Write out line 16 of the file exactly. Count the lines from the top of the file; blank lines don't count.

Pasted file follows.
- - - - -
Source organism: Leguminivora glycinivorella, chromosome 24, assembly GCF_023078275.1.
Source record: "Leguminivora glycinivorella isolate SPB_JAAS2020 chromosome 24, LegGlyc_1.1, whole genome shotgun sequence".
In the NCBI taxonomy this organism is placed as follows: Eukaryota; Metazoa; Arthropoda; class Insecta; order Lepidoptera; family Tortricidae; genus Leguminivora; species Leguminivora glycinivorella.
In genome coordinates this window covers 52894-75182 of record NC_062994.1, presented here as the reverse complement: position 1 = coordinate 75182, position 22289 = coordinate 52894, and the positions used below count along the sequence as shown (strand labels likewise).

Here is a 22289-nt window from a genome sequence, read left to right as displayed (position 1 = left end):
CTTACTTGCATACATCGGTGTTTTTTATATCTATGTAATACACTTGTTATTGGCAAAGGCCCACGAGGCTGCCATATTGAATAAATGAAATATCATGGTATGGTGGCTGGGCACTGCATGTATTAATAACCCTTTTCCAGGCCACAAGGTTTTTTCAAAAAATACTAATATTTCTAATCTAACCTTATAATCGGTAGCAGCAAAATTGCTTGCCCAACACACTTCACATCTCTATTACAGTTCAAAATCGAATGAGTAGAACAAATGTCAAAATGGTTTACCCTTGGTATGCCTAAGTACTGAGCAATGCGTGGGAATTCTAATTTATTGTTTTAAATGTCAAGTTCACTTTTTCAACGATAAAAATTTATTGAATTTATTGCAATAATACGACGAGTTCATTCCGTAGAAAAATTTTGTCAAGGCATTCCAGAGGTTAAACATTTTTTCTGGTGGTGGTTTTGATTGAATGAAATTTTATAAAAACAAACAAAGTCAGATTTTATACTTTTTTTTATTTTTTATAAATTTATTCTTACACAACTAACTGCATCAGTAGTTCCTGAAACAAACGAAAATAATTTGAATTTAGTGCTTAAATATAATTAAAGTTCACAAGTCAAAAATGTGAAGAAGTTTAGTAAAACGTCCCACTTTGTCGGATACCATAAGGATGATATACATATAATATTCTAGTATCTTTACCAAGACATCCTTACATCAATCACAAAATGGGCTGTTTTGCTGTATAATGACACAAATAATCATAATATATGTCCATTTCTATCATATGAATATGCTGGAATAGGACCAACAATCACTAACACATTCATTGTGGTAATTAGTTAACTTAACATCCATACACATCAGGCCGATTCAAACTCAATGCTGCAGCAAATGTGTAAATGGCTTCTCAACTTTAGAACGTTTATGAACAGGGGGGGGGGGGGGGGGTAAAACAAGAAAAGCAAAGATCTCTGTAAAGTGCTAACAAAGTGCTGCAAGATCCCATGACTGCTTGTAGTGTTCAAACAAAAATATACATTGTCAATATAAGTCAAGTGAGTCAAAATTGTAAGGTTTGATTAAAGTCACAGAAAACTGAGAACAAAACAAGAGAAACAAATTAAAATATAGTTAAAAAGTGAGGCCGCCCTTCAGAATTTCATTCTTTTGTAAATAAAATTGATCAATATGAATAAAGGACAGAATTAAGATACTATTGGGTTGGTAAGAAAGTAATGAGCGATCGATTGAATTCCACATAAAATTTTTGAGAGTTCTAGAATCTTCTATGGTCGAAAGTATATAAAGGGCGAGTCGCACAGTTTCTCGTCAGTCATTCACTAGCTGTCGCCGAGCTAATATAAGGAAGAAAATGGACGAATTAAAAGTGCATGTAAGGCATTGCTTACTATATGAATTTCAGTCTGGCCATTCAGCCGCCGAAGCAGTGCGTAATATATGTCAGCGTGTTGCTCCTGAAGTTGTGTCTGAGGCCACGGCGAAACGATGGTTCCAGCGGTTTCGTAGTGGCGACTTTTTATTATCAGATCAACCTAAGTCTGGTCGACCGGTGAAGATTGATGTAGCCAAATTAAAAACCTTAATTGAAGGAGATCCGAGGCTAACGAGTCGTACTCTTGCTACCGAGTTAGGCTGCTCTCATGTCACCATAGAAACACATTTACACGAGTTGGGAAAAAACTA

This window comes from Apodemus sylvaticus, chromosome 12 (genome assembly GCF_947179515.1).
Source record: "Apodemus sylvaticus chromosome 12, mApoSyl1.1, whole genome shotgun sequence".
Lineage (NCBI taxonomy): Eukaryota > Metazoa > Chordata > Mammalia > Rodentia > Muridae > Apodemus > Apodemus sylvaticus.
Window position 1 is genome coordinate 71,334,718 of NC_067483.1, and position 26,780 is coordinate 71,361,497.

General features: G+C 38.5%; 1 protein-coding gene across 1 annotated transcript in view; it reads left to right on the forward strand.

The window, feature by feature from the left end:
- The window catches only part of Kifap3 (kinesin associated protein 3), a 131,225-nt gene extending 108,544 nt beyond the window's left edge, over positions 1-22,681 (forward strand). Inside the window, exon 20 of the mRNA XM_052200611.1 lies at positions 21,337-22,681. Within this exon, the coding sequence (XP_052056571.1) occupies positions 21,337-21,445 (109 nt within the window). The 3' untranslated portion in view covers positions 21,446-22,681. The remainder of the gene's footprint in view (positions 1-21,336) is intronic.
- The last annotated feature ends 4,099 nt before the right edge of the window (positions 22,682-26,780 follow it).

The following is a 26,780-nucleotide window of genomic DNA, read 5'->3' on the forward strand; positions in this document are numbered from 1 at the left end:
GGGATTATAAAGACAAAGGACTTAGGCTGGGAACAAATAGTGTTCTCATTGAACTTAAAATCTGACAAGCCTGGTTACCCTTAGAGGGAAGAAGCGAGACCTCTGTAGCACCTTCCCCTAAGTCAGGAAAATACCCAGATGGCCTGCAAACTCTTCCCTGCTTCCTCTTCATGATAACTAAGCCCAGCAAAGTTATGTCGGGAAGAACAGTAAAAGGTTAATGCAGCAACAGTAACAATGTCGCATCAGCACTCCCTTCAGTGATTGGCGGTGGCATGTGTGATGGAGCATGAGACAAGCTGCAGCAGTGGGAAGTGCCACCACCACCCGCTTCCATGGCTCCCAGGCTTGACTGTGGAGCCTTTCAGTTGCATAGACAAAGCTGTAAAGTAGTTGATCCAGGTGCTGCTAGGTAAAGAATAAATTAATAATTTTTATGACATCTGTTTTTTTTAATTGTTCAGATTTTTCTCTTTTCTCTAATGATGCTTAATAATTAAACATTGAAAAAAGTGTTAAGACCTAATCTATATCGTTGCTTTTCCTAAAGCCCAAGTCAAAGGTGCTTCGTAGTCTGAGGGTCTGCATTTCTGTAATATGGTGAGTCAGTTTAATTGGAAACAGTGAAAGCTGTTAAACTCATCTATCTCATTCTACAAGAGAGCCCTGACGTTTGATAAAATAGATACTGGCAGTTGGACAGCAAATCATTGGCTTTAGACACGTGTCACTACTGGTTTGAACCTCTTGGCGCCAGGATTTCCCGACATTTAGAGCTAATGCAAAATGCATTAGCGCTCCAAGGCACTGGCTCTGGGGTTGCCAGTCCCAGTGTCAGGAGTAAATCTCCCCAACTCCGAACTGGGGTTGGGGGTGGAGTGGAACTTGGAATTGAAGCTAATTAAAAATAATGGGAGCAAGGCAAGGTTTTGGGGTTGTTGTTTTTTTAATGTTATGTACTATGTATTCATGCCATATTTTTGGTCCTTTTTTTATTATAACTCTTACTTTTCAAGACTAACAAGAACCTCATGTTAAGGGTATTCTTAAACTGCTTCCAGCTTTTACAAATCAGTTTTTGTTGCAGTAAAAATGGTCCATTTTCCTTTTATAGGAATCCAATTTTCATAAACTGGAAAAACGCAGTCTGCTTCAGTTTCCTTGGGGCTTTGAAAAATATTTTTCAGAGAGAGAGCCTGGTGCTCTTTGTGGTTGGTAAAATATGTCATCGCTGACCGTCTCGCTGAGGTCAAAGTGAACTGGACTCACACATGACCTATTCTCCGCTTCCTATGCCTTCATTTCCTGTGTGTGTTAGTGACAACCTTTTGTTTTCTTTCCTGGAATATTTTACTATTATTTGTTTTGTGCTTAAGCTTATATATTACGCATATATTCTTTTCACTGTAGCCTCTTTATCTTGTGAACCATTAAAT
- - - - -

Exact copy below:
GGGATTATAAAGACAAAGGACTTAGGCTGGGAACAAATAGTGTTCTCATTGAACTTAAAATCTGACAAGCCTGGTTACCCTTAGAGGGAAGAAGCGAGACCTCTGTAGCACCTTCCCCTAAGTCAGGAAAATACCCAGATGGCCTGCAAACTCTTCCCTGCTTCCTCTTCATGATAACTAAGCCCAGCAAAGTTATGTCGGGAAGAACAGTAAAAGGTTAATGCAGCAACAGTAACAATGTCGCATCAGCACTCCCTTCAGTGATTGGCGGTGGCATGTGTGATGGAGCATGAGACAAGCTGCAGCAGTGGGAAGTGCCACCACCACCCGCTTCCATGGCTCCCAGGCTTGACTGTGGAGCCTTTCAGTTGCATAGACAAAGCTGTAAAGTAGTTGATCCAGGTGCTGCTAGGTAAAGAATAAATTAATAATTTTTATGACATCTGTTTTTTTTAATTGTTCAGATTTTTCTCTTTTCTCTAATGATGCTTAATAATTAAACATTGAAAAAAGTGTTAAGACCTAATCTATATCGTTGCTTTTCCTAAAGCCCAAGTCAAAGGTGCTTCGTAGTCTGAGGGTCTGCATTTCTGTAATATGGTGAGTCAGTTTAATTGGAAACAGTGAAAGCTGTTAAACTCATCTATCTCATTCTACAAGAGAGCCCTGACGTTTGATAAAATAGATACTGGCAGTTGGACAGCAAATCATTGGCTTTAGACACGTGTCACTACTGGTTTGAACCTCTTGGCGCCAGGATTTCCCGACATTTAGAGCTAATGCAAAATGCATTAGCGCTCCAAGGCACTGGCTCTGGGGTTGCCAGTCCCAGTGTCAGGAGTAAATCTCCCCAACTCCGAACTGGGGTTGGGGGTGGAGTGGAACTTGGAATTGAAGCTAATTAAAAATAATGGGAGCAAGGCAAGGTTTTGGGGTTGTTGTTTTTTTAATGTTATGTACTATGTATTCATGCCATATTTTTGGTCCTTTTTTTATTATAACTCTTACTTTTCAAGACTAACAAGAACCTCATGTTAAGGGTATTCTTAAACTGCTTCCAGCTTTTACAAATCAGTTTTTGTTGCAGTAAAAATGGTCCATTTTCCTTTTATAGGAATCCAATTTTCATAAACTGGAAAAACGCAGTCTGCTTCAGTTTCCTTGGGGCTTTGAAAAATATTTTTCAGAGAGAGAGCCTGGTGCTCTTTGTGGTTGGTAAAATATGTCATCGCTGACCGTCTCGCTGAGGTCAAAGTGAACTGGACTCACACATGACCTATTCTCCGCTTCCTATGCCTTCATTTCCTGTGTGTGTTAGTGACAACCTTTTGTTTTCTTTCCTGGAATATTTTACTATTATTTGTTTTGTGCTTAAGCTTATATATTACGCATATATTCTTTTCACTGTAGCCTCTTTATCTTGTGAACCATTAAAT